It’s time for Throwback Thursday where we feature vintage photos of Corvettes. Here we have two beautiful icons from the 1960s. The first is obviously a 1969 Corvette Stingray with a wild custom paint job that makes us wish it was in color. And secondly, the mainstay of automotive events is Miss whatever-the-name-of-the-dragstrip.
How much horsepower will the C7’s new V8 engine be able to produce on the dyno?
Well, Jessi Lang with The J-Turn web show for Motor Trend wanted to find out so she took a 2014 Corvette Stingray to the K&N facility. With Robert “Pops” Calles, product tech with K&N, behind the wheel, the blue Z51 was taken to the limit on the dyno, literally.
We’ve all heard of the AstroVentilation that was used to keep passengers cool in the 1960s and 1970s, sort of a poor man’s air conditioner. But Austin Reed of Texas has an “AstroVette.”
His unusual 1969 Corvette originally belonged to astronaut Alan Bean – the fourth man to walk on the moon nearly 44 years ago – and will be on display Sept. 28-29 at the Corvette Chevy Expo at the Dallas Market Hall.
Chevrolet is in Germany this week for the 65th annual Frankfurt Motor Show (IAA 2013) and sitting under the large video Chevy Bowtie is the new 2014 Corvette Stingray Convertible and the 2014 Camaro Convertible.
Even though the C7s are currently being tested on German roads with Chevrolet Europe’s Technical Manager Patrick Herrmann’s #C7Experience leading the way, this is the first auto show in Germany for the new Corvette Stingray.
Chevrolet’s C7 development team made no secret all along of the car they were targeting with the 2014 Corvette Stingray.
In fact, the Porsche 911 was the only car that the engineering team bought as a benchmark for the Corvette.
General Motors’ North American President Mark Reuss visits with Motor Trend’s Wide Open Throttle crew and he talks about the new Corvette Stingray and the new Camaro Z/28. What’s in the future for Chevy’s high performance line up? Check out the video after the jump.
Here’s a welcomed sight through the fence at the Corvette Assembly Plant in Bowling Green. Two rows of 2014 Corvette Stingray convertibles in various colors all lined up and looking ready for some sunshine.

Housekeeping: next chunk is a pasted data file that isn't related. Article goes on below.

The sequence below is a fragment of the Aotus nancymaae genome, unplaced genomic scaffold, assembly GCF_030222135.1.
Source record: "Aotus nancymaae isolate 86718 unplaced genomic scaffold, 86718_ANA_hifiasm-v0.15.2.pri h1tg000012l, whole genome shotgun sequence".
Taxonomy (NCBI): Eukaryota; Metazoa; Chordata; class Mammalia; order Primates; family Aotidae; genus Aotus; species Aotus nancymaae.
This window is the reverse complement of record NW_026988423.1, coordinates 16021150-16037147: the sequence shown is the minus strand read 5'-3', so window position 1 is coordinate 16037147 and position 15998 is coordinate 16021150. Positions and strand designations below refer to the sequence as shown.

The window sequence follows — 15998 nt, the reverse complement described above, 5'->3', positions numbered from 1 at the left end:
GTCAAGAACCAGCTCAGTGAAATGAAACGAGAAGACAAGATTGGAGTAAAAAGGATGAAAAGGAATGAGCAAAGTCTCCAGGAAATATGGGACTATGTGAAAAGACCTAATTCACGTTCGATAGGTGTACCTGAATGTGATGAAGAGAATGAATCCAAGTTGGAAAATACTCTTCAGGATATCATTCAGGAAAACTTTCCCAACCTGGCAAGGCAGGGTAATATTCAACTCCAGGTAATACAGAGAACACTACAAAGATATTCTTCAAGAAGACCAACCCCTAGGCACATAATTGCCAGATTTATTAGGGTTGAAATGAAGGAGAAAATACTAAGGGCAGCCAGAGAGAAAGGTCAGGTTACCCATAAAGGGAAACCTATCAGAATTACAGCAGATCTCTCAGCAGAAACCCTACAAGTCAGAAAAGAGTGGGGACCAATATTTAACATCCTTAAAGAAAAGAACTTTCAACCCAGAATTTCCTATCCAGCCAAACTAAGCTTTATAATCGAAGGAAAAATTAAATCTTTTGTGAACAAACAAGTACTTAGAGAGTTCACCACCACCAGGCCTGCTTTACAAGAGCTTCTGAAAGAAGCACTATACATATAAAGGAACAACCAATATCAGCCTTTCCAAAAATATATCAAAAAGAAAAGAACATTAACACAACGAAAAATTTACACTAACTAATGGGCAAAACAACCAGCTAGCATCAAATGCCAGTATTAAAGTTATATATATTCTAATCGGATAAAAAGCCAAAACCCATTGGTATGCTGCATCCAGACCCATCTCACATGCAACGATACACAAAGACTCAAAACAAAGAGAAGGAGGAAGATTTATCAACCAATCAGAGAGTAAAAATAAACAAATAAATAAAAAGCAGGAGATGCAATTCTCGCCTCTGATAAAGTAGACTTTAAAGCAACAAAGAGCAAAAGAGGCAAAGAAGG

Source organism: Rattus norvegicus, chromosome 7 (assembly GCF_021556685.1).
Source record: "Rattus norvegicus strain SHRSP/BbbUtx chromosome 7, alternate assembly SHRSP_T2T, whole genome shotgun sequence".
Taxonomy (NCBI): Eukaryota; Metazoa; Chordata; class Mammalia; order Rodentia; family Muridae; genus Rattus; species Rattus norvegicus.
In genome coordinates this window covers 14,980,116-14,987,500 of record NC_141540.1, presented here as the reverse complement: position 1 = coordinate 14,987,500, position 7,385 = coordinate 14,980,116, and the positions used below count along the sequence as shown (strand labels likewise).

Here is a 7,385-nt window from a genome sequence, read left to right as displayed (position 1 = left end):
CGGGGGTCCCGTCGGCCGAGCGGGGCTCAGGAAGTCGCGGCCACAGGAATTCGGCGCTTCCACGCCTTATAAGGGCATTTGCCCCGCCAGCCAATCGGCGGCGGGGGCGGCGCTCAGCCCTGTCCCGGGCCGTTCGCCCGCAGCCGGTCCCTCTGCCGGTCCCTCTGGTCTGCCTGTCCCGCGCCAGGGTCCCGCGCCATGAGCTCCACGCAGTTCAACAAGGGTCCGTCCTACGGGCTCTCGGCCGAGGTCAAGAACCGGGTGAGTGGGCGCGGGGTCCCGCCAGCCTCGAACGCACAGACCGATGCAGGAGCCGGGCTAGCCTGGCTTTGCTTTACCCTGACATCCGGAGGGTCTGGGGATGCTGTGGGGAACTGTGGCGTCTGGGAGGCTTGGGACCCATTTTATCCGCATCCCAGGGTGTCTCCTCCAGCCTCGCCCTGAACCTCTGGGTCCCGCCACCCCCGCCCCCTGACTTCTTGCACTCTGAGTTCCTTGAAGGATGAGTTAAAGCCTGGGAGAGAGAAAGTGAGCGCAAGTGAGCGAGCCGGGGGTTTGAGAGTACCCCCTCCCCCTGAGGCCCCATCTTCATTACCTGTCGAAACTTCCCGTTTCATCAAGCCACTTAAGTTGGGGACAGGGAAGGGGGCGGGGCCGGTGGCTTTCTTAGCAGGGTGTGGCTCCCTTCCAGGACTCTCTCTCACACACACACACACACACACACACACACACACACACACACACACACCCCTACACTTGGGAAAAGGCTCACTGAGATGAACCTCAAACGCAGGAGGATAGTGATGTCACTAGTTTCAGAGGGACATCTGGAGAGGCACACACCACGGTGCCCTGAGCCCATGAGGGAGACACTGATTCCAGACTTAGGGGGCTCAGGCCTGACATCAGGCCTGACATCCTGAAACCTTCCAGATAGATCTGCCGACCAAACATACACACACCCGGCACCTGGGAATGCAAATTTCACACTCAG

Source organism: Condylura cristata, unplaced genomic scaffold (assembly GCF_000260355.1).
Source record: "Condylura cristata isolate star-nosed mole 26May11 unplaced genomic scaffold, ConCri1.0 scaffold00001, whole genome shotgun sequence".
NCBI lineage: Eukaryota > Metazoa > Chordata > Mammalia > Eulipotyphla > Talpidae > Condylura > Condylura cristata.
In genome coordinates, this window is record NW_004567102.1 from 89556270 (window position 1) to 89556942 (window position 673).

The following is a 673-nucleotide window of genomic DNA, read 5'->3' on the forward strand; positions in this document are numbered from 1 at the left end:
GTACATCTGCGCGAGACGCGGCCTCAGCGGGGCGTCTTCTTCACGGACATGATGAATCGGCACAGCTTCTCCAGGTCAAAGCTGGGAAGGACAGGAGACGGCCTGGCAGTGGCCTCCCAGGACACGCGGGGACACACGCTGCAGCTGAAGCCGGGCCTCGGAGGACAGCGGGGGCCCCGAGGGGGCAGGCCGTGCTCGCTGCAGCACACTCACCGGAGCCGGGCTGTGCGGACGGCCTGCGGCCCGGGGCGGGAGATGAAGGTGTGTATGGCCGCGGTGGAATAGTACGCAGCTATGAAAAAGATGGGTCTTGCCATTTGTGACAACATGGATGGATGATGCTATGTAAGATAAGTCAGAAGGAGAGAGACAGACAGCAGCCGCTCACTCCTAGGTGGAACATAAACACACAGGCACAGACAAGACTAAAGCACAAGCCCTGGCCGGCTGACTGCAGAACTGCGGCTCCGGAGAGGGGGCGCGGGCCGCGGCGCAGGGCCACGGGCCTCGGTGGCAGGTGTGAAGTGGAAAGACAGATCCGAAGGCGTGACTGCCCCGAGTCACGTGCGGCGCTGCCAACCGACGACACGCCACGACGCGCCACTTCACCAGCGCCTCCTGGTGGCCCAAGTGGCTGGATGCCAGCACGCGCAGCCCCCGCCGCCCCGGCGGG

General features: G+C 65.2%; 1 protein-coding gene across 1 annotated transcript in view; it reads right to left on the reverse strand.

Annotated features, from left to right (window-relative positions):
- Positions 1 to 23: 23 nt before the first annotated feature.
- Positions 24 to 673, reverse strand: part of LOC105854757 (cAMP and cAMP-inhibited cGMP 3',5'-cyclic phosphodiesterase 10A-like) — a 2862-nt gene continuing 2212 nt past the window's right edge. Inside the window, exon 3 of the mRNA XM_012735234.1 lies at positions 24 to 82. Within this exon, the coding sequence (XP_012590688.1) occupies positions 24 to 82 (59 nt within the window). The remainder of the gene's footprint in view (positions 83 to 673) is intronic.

One of the reasons why we’re seeing so many positive review of the C7 Corvette’s seats is because the C6 seats are pretty awful. Now, I’m not jumping on the “Dissing the C6 because of Crappy Seats” bandwagon, which I believe already left the station a few years back. No, our opinion of the C7s new seats comes after spending nearly four hours in the new Stingray at the Media ride-n-drive last month in Monterey.
Dana Mecum’s favorite car has to be the Chevrolet Corvette, especially if solely based on the number of outstanding high dollar cars that were hammered down during the last four days of his third Dallas auction.
It was clearly evident that Corvettes carried the four-day auction and were the car of choice for collectors where a new record price was paid for a Corvette ($3.2M, a 1967 L88, fully documented former NHRA record holder and the only ’67 L88 to retain its original body panels).
Of the 172 Corvettes that crossed the block 106 were sold, a 61% sell through rate, for a combined hammer price of $9.106M. Though some buyers were able to grab some excellent bargains during the first two days of the sale, the last two days saw spirited bidding and prices well above average. Almost twenty Corvettes were hammered down above $100K. It seemed as though most restored second generation cars were selling between $100K to $150K and if the car had any rare options it was selling close to or above $200K.
Corvette enthusiast Lance Miller will continue his own quest to fill his late father’s dream with a fundraising appearance on Sunday, Sept. 22 in Ocean City, N.J.
Lance, of course, is the son of Corvettes at Carlisle co-founder Chip Miller, whose dream of honoring the historic 1960 No. 3 Corvette racer was cut short by a rare disease called amyloidosis.